The Red Army suffered many terrible encirclements where German Panzers pincers cut off whole armies and in the case of the great encirclement at Kiev, several armies. After Stalingrad it was the Whermacht that came to fear encirclements. Not only because of the increased power and mobility of the Red Army, but because the German soldier knew what capture by the Red Army would mean. The Red Army strived for such feats and almost suceeded several times. The Soviets managed to surround XXXXVII Corps of Army Group South (January 1944). In all six German divisiobs were surrounded in the dead of winter by the 1st and 2nd Ukranian Fronts. (A Front in Soviet parlance was a group of armies.) The Germans were cut off around the village of Korsun. The action occurred almost precisely 1 year after the surrender of the beseiged Stalingrand garrison. The Germans were cut off for 2 weeks. The Germans were kept alive by a Luftwaffe airlift using a primitive airfield near Korsun. The Soviets were sure they had bagged the Germans. Gamed Panzer expert, General Erich von Manstein, launched a Panzer attack and then ordered the trapped men to break out.

Retaking the Crimea (March-April 1944)

The Germans reached the Crimea in Barbarossa, but did not finally take the Peninsula until mid-1942, defeating a major Soviet offense and smashing the defenses at Sevasttpol (July 1942). The Soviet victory at Stalingrad (January 1943) and resulting offense led to Kursk (July 1943). The Soviet victory undermined German control of the Ukraine. The Soviers pressed the Germans throughout the Ukraine. The 17th Armee was forced to retreat from the Kuban Bridgehead across the Kerch Strait to the temporary safety of the Crimea (October 1943). The Red Army advance placed the Germans and Romanians in the Crimea in a dangerous position. The Crimea was one of the many positions in the East that Hitler was determined to hold. The Romanians wanted to evacuate, but Hitler insisted the Crimea be defended. The German commander assured Hitler that they could hold the Soviets at the narrow neck of the Peninsula. He badly underestimated the growing strength of the Red Army and the mobility provided by American Lend Lease trucks. Thus the Germans did not evacuate when they still had the opportunity. The Red Army steadily pushed back the Germans in the southern Ukraine. This mean they eventually reached the Perekop Isthmus and cut off the land connection of 17. Armee with German lines (November 1943). As a result, the Soviets had succeeded in cutting off a sizeable force in the Crimea Penensula. Soviet troops begin their offensive to liberate Crimea (April 8, 1944). This set up the Battle for the Crimea. The Red Army's 4th Ukrainian Front engaged the German and Romanian 17th Armee (Army Group South). The 4th Ukrainian Front smshed through the German-Romanian defenses. The Germans finally attempted to evacuate across the Black Sea, but the effort was poorly executed. Both the Germans and Romanians experienced severe losses. Soviet troops recapture Sevastopol (May 9). The last Germans surrender in the Crimea (May 12).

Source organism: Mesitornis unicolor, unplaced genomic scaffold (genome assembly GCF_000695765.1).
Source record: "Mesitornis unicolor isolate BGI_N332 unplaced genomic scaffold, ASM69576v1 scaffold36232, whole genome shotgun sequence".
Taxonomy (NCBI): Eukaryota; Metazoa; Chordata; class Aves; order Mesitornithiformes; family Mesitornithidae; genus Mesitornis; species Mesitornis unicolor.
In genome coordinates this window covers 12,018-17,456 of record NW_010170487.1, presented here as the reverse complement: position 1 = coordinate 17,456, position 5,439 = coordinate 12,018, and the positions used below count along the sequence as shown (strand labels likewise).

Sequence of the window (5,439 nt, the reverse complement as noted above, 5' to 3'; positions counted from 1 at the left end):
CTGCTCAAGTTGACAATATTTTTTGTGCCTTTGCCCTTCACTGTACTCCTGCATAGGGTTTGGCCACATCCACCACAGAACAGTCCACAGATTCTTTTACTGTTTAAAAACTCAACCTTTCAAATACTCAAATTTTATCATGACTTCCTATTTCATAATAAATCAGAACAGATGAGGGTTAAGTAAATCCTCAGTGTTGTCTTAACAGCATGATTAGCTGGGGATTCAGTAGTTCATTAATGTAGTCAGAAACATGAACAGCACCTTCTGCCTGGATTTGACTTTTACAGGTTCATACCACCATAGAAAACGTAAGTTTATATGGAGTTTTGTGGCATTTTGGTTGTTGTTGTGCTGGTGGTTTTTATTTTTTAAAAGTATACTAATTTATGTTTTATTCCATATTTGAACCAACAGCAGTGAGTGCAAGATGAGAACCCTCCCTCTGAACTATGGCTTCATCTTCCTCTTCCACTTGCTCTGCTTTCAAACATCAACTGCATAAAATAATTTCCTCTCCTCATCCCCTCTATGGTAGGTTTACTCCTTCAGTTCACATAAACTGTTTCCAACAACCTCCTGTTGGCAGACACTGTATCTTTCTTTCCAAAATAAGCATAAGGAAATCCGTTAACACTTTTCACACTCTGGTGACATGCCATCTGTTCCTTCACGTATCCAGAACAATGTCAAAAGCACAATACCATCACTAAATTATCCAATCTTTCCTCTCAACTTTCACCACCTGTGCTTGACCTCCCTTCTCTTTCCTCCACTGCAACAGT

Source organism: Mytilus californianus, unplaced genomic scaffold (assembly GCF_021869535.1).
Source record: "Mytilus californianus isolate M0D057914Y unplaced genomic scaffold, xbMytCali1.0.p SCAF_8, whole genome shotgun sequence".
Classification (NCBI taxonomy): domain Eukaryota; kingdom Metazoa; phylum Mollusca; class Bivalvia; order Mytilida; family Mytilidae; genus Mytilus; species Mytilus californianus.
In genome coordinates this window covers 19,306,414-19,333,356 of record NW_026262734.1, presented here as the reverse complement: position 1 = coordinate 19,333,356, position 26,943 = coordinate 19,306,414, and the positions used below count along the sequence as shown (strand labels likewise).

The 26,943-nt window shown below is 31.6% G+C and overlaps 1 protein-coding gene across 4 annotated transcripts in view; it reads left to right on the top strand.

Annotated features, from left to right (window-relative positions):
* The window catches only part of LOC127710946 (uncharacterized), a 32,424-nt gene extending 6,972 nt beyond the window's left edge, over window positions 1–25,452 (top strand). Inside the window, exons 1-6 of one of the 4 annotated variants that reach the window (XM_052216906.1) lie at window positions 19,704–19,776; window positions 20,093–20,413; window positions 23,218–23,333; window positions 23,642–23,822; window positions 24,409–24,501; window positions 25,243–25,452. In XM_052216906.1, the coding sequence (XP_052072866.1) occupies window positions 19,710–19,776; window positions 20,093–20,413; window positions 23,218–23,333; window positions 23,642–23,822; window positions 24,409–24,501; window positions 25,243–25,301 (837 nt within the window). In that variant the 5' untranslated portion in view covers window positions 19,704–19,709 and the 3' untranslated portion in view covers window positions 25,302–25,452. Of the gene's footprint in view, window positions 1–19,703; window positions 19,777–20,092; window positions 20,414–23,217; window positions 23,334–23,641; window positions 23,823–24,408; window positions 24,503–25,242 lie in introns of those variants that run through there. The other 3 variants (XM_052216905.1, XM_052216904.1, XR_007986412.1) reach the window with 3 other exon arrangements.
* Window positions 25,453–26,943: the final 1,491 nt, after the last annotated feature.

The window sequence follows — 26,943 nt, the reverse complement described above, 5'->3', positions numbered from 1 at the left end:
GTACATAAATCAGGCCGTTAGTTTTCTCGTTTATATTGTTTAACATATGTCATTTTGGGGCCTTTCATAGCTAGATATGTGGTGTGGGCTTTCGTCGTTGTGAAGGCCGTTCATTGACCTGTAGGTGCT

M�ller, Rolf-Dieter and Gerd R. Uebersch�r. Hitler's war in the East, 1941-1945 (Bibliothek f�r Zeitgeschichte/Bruce Little).

Zetterling, Niklas and Anders Frankson. The Korsun Pocket: The Encirclement and Breakout of a Germany Arm in the East, 1944


Navigate the CIH World War II Pages:
[Return to Main World War II European Theater: Second Phase page]
[Return to Main World War II campaign page]
[Return to Main World War II page]
[Biographies] [Campaigns] [Children] [Countries] [Deciding factors] [Diplomacy] [Geo-political crisis] [Economics] [Home front] [Intelligence]
[POWs] [Resistance] [Race] [Refugees] [Technology] [Totalitarian powers]
[Bibliographies] [Contributions] [FAQs] [Images] [Links] [Registration] [Tools]
[Return to Main World War II page]
[Return to Main war essay page]
[Return to CIH Home page]

Created: 1:19 AM 10/19/2008
Last updated: 6:45 PM 6/13/2009